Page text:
The bill would give the babies' fathers more rights, its proponents say. But it likely won't make it to the House floor.
By SHELBY OPPEL
© St. Petersburg Times, published April 14, 2000
TALLAHASSEE -- As soon as Irene Vietri heard that lawmakers were considering changes to the state's adoption laws, she bought a new skirt and called for a Greyhound bus schedule.
Mrs. Vietri, of Palm Harbor, lost her grandson four years ago. The boy's mother placed him for adoption without the consent of the father, Vietri's son.
The grandmother wants to ask the Legislature to change the laws so other fathers don't lose their children the way her son did. But she won't have the chance.
House Speaker John Thrasher said this week that he won't allow a bill to alter adoption laws to be heard in a House committee. Without a hearing, it is unlikely to reach a vote by the full House and make it to Gov. Jeb Bush's desk.
"I'm going to pass that on to the next generation of legislators," said Thrasher, R-Orange Park, who leaves office this year because of term limits.
Among other new rules, the proposal would require a 48-hour waiting period before a birth mother could release her child for adoption. It would force adoption attorneys and agencies to search more extensively for birth fathers to confirm their consent.
State Sen. Skip Campbell, D-Fort Lauderdale, has shepherded the bill to the Senate floor, where it awaits a vote. Supporters of Campbell's bill include the Florida Bar, Children's Home Society and the Florida Catholic Conference.
Opponents, primarily adoption attorneys, applauded Thrasher's move to block the measure from passage in the House.
The proposal "would have a devastating effect on adoptions in this state," said Jeff Kasky, an attorney and vice president of One World Adoption Services in Hollywood.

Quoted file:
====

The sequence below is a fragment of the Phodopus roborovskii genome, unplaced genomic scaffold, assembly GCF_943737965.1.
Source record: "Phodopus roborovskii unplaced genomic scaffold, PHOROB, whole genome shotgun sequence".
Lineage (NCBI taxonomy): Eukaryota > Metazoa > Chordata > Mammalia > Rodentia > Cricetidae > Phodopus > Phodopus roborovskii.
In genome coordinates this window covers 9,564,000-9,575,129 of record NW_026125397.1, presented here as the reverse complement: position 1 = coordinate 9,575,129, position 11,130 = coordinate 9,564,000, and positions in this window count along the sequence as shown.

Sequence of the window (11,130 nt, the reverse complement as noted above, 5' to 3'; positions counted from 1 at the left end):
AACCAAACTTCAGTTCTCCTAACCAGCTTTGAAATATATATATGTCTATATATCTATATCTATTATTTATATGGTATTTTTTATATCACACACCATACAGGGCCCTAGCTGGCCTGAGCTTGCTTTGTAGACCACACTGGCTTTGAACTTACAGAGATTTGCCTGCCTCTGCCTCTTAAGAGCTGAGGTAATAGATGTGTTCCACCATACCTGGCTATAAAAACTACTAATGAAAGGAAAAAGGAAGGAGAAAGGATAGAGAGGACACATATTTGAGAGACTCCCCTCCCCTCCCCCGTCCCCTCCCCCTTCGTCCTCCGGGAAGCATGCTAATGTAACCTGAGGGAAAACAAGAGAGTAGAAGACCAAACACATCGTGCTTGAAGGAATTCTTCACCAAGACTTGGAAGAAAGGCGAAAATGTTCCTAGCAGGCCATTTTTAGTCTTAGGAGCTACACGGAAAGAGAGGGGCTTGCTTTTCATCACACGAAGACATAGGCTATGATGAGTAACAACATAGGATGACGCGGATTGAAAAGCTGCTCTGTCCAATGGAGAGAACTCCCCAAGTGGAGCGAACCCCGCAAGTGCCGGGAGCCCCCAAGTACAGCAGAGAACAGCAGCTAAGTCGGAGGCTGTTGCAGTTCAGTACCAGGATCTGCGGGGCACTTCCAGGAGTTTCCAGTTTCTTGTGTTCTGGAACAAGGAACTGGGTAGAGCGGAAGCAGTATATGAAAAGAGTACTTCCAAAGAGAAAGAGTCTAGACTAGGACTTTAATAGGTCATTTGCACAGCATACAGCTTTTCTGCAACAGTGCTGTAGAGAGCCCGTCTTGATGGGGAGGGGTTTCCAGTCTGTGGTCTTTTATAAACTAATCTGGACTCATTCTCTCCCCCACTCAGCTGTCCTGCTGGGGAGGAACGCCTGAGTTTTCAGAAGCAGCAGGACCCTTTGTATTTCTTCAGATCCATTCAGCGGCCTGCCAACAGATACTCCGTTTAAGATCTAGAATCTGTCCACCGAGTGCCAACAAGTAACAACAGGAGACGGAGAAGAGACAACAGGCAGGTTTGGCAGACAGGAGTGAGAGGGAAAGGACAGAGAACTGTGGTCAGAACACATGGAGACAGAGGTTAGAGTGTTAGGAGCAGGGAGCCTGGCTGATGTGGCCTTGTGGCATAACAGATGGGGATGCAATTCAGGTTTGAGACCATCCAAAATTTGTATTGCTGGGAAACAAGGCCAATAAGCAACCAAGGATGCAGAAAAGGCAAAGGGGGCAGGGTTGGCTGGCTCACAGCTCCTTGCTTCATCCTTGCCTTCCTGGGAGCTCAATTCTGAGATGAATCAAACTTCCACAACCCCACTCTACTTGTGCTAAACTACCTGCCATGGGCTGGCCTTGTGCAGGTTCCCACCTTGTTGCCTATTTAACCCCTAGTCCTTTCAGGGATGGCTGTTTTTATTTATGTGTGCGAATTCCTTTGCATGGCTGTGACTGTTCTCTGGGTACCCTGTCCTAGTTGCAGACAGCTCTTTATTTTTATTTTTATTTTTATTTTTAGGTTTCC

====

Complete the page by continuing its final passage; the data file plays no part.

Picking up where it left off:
"The majority of the adoption agencies and the attorneys out there ... are really doing what they think are in the best interests of the child. They're not looking to take babies away from birth mothers who don't want to give them up," Kasky said.
A similar measure died last year in the House, partly because of objections from Rep. Debby Sanderson, a Republican from Fort Lauderdale with a key leadership role.
This year, Thrasher said, the time for debate has run out.
"It's too late," he said. "The differences are so broad and wide, (a hearing) wouldn't be very productive."
Mrs. Vietri knows her son's case is unusual.
It began in 1996, when Christopher Vietri's girlfriend became pregnant with their child. They split up during the pregnancy. When the mother gave birth, she told Vietri the child had died.
Instead, she gave the boy to a Tampa adoption agency, Adoption by Choice, and said she didn't know who the father was.
"Baby Sam," as he became known in news reports, was adopted by an Alabama couple. After Florida trial and appellate courts ruled in Christopher Vietri's favor for Baby Sam's return, an Alabama judge awarded custody to the adoptive parents.
The judge's ruling was based, in part, on the adoptive parents' argument that Vietri effectively abandoned his son by mistreating the child's mother. The judge also declared that remaining with his adoptive parents was in Baby Sam's best interests.
The Vietris have appealed the case to the Alabama Supreme Court.
Mrs. Vietri, 57, planned to take a bus ride to Tallahassee next week to testify before lawmakers.
"They need to put a little more thought into this because they hurt children," she said. "If the laws had been changed (in 1996), we would have Sam now."